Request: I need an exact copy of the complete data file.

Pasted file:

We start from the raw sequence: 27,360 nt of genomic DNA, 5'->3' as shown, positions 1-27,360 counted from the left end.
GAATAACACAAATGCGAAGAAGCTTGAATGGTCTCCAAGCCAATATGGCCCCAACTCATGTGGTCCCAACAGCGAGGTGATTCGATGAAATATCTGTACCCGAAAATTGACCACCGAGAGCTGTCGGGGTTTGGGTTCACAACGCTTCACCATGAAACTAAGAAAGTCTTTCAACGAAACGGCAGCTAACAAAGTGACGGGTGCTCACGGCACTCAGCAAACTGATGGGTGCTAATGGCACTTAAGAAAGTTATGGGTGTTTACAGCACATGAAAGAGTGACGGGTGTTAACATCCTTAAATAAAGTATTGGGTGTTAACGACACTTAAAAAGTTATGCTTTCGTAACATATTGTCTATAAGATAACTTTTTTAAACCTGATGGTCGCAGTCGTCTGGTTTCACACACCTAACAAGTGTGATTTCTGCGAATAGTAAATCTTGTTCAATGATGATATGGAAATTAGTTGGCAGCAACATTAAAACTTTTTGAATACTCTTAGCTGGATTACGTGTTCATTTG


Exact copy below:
We start from the raw sequence: 27,360 nt of genomic DNA, 5'->3' as shown, positions 1-27,360 counted from the left end.
GAATAACACAAATGCGAAGAAGCTTGAATGGTCTCCAAGCCAATATGGCCCCAACTCATGTGGTCCCAACAGCGAGGTGATTCGATGAAATATCTGTACCCGAAAATTGACCACCGAGAGCTGTCGGGGTTTGGGTTCACAACGCTTCACCATGAAACTAAGAAAGTCTTTCAACGAAACGGCAGCTAACAAAGTGACGGGTGCTCACGGCACTCAGCAAACTGATGGGTGCTAATGGCACTTAAGAAAGTTATGGGTGTTTACAGCACATGAAAGAGTGACGGGTGTTAACATCCTTAAATAAAGTATTGGGTGTTAACGACACTTAAAAAGTTATGCTTTCGTAACATATTGTCTATAAGATAACTTTTTTAAACCTGATGGTCGCAGTCGTCTGGTTTCACACACCTAACAAGTGTGATTTCTGCGAATAGTAAATCTTGTTCAATGATGATATGGAAATTAGTTGGCAGCAACATTAAAACTTTTTGAATACTCTTAGCTGGATTACGTGTTCATTTG